& Brenda Fox
Turnpike Roads and the work of the Milestone Society.
Tue 12 Mar 2013
introduction explained the Milestone Society is a national
registered charity set up in 2001 currently with 400 members.
The Lancashire group, of which John and Brenda are a part, was
set up 2 years ago. This talk was not only to explain about the
society’s campaigns to conserve milestones and waymarkers but
also about turnpike roads and toll houses.
explained that because of the terrible state of roads turnpike
trusts were set up by Acts of Parliament from 1706 to the
1840’s. These trusts were set up locally in order to raise money
in order to improve road conditions. This involved road
building, their straightening, widening and repair. Charges or
tolls were levied on those who used the road. The term
‘turnpike’ came from the spiked barrier at the tollgate.
Lancashire’s first turnpike in 1725 was between Liverpool and
Prescot. Maps were used to illustrate the growing extent of
turnpikes across Lancashire at various times throughout the 18th
and 19th centuries. Tollgates were built near junctions and
those manning them were housed in an adjacent tollhouse.
Tollhouses were built in different styles and various examples
of these were shown that still exist in north and central
Milestones were a feature on all turnpikes and Brenda took us on
a journey along the A6 from Broughton, north of Preston, to
Lancaster to illustrate this. They were in various states of
wear and tear but a complete set exists between Broughton and
Garstang. Many were defaced during the World War II to confuse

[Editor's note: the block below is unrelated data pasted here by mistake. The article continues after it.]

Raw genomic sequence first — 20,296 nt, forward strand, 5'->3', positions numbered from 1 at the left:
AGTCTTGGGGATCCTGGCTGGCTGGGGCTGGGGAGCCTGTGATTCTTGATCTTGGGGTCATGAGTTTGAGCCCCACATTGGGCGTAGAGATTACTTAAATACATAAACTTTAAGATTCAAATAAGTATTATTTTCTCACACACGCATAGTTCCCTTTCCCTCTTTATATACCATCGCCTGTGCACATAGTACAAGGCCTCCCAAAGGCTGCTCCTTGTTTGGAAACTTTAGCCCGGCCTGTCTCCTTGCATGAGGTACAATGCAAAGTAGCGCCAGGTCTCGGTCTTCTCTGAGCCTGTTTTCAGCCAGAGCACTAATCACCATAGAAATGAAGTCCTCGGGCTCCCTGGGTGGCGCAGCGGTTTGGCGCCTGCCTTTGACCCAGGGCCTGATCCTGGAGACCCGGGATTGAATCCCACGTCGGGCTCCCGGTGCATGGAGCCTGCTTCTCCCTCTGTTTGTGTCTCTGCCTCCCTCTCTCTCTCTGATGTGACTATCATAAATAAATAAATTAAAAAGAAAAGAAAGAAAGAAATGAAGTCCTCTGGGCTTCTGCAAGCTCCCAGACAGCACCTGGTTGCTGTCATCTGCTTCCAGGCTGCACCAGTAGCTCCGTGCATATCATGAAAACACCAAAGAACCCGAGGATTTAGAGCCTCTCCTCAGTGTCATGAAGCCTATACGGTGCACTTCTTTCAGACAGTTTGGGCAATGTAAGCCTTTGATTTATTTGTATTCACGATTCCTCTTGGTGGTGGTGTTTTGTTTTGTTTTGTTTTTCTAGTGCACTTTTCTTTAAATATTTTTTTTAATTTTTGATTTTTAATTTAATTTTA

potential invaders and were not restored. Sadly, further losses
have occurred due to weathering, being hit by vehicles and hedge
cutting equipment and some have fallen victim to theft. This is
despite the fact that milestones are classed as a Grade II
The front page of the Part of the Act to create the Turnpike
Trust on the Great Road to Gloucester in 1738
Rutted road before the Turnpikes
Brenda went on to say that during
the turnpike era road improvements, particularly the type
developed by John Loudon McAdam, were being adopted by trustees.
Turnpikes, however, declined with the advent of canals and,
furthermore, by railways. Consequently, turnpike trusts were
wound up by the late 19th century with responsibility of roads
being passed to local councils.
Why should milestones be conserved? John explained they are one
of the few vestiges that remain of the first national road
system since Roman times. He concluded by stating the Milestone
Society’s activities and how we can help by spotting milestones
and reporting any damage or theft.
example of the effects of theft on the milestones. The left
image shows all that remains of the milestone near to Lower
Wheelon on Whinns Lane, the former A674 Blackburn - Chorley
Road. On the right is the stone in 2002 before the theft. The
next milestone towards Chorley at Gorse Close has recently been
An example form the Milestone Society database.
They also have an
excellent website which allows viewing and downloading.